Guest Post: Things that go bump in the night – sleep anxiety and children 


Written by Sarah Mitchell. Sarah is a freelance writer with a passion for interior design, mental health, and always on the look out for her next challenge.  ‘Follow Sarah on Twitter’  

Anxiety and fears surrounding night time are extremely common in children; showing usually around pre-school years with some issues lasting well into adolescence.  But what causes them? What causes these sleep disturbances?
Sometimes it’s something simple such as an unsuitably supported mattress, or a poorly ‘designed’ sleep environment. Here are a few tips for helping children overcome their fears and anxieties and help you as a parent achieve a more positive bed time routine.

Create a positive sleeping environment

For adults and children alike, a positive sleeping environment and good ‘sleep hygiene’ is vitally important to a good night’s sleep. Ensure the bedroom is tidy; ensure distractions are limited if not eradicated from the room.
When it comes to the bed/bedding itself, quality is key. Ensure that your children are supported through the night with a quality mattress (this will help with their physical development and posture in the long term too), ensure bedding/duvets are the correct tog, and the room is aerated and cool before bed.  All too often children’s beds and mattresses are skimped on for “low cost alternatives”; not only will this affect their sleep, but it will affect their willingness to go to bed in the first place. (Would you want to go to bed if you weren’t greeted with a comfy mattress when you got there?)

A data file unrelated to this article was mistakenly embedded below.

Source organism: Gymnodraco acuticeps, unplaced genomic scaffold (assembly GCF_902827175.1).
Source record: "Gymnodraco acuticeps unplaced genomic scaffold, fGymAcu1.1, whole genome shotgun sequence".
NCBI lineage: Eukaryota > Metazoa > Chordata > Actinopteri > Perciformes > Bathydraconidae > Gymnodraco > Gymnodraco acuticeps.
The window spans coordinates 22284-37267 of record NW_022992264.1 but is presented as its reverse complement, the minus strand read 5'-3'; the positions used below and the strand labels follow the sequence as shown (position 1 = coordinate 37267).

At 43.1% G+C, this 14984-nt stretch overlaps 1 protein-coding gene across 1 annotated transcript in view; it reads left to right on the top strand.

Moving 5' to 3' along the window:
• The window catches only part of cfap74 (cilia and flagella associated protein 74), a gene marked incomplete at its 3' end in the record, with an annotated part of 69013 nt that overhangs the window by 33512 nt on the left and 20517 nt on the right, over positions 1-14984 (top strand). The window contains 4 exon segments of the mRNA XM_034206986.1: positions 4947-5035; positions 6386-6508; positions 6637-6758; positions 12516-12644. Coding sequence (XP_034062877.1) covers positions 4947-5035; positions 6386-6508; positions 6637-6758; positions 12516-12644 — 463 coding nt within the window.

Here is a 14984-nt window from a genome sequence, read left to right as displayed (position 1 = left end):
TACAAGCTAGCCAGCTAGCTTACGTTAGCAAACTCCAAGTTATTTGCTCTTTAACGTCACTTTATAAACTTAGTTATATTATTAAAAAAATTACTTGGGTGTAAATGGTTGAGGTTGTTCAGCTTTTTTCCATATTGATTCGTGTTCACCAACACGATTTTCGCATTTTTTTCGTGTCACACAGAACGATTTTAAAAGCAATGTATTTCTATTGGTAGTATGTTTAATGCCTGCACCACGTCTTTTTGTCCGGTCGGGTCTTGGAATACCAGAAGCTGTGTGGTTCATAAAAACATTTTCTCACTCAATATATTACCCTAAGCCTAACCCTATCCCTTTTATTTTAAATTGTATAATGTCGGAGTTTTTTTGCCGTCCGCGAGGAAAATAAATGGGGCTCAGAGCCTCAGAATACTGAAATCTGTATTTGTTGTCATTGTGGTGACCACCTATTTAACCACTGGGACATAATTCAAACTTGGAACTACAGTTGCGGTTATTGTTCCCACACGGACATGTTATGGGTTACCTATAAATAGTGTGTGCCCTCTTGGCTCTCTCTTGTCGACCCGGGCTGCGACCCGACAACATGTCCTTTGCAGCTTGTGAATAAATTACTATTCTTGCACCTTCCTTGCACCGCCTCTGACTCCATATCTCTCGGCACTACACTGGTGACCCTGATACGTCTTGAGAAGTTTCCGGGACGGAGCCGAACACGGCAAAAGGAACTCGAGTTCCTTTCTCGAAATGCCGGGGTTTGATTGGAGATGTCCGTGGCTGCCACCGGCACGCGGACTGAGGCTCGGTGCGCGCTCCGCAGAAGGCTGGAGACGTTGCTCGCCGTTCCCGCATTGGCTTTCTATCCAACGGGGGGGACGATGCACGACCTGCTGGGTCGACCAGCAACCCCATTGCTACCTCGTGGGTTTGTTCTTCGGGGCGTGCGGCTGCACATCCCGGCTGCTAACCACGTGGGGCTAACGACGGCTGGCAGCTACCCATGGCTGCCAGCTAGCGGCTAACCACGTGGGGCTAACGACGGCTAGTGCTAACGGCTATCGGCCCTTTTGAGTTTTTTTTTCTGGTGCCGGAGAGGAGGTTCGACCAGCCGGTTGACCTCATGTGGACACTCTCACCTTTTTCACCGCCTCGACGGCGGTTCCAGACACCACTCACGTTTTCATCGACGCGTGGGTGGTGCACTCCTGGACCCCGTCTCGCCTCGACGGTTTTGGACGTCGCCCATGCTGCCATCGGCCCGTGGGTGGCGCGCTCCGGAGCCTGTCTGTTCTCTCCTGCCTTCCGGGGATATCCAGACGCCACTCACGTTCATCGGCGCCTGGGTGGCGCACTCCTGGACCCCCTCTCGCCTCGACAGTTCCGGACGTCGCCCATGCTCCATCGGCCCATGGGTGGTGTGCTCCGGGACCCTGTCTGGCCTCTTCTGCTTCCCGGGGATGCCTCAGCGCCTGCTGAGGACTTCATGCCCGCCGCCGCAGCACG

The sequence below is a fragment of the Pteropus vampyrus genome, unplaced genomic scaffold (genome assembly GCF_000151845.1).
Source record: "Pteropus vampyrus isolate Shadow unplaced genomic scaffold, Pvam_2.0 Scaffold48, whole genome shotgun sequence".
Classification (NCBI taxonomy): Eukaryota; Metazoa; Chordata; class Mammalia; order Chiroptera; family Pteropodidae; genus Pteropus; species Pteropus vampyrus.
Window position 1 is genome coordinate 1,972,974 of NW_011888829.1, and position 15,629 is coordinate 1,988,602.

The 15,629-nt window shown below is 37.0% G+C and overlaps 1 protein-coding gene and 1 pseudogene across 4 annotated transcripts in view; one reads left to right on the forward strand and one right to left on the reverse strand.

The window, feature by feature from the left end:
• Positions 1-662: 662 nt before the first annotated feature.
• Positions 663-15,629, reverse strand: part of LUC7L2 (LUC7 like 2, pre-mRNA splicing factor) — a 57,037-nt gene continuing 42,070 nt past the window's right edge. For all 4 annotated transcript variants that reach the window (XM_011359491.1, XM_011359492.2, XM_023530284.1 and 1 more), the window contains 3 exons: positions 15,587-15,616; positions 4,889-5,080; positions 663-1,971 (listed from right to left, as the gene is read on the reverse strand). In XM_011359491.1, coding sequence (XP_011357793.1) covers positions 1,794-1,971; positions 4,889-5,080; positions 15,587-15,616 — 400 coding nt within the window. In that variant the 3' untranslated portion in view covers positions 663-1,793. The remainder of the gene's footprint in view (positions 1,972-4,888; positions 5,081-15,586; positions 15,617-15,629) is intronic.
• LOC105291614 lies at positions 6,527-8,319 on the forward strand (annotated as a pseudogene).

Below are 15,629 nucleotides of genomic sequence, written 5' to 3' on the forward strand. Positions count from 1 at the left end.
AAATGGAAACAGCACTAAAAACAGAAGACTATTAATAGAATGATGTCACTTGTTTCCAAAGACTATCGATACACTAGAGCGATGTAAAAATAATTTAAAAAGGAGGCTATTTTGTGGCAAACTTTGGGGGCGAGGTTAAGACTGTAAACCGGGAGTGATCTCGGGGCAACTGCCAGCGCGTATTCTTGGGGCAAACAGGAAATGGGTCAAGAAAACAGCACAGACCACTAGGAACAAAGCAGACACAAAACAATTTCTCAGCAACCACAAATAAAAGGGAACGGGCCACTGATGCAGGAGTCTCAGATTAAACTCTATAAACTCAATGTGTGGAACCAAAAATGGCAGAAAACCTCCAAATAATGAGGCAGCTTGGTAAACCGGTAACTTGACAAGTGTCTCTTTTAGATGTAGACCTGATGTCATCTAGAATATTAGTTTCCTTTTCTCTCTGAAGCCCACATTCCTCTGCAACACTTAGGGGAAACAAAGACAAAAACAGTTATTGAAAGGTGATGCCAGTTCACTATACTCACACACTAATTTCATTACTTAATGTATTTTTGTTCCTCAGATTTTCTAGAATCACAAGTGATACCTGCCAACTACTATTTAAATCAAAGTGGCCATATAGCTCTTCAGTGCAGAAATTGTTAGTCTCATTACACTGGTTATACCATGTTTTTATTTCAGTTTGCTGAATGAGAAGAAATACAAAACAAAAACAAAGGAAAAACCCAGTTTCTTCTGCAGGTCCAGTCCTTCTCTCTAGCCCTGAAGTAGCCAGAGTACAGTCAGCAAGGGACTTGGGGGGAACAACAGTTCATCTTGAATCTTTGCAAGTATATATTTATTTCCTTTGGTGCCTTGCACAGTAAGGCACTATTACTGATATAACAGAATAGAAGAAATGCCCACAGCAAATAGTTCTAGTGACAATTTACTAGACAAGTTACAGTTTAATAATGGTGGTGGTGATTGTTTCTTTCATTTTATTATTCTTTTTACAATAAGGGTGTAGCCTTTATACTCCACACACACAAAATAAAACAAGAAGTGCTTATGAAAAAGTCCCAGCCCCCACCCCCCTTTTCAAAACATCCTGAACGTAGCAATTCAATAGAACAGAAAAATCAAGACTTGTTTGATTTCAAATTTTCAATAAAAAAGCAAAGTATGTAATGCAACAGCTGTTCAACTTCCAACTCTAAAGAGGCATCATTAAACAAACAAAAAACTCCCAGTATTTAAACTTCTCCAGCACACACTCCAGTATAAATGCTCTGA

Stick to a schedule.

Switch off the TV at a set time, wind down after dinner, and ensure teeth are brushed at the same time each night. An understanding of fixed schedules helps avoid stressful or anxiety laden uncertainty. By ensuring that your child understands their routine every night, going to bed in that way will encourage a ‘normal’ way of life.

Find the fun.

If sleeping or being in the dark is a cause of anxiety, look at ways to reduce this stress and add some fun to ‘being in the dark’. Try a game of ‘Torch tag’ or a glow in the dark treasure hunt. Sometimes, even a simple nightlight can help alleviate anxiety and ensure your child gets the rested night sleep they need. If ‘monsters’ are the fear, keep a handy can of ‘monster spray’ (some air freshener would do the job) which can help your child in a creative and soothing way.

Avoid distressing or triggering stimuli.

Video games, television shows, even some books and cartoons can trigger anxiety or distress before bedtime. Don’t underestimate things you consider ‘normal’ household items such as a newspaper. Creative minds are particularly susceptible to outside influence, so avoid any negative input that can affect their sleep or give them nightmares. Surround your children with positive calming influences.

Time to talk.

Take the time to talk to your children. Talk in the day time and create a ‘safe space’ for them to talk about their feelings. Avoid words like ‘silly’ or ‘stupid’, and try to understand them and really listen. Communication is key, as well as teaching coping/stress-relieving strategies. Reading stories about people/characters who have overcome their fears will provide role models for them as examples of coping with fear. Sometimes their fears can be triggered by a traumatic situation, and in these cases sometimes external help (talking therapies) could prove beneficial.

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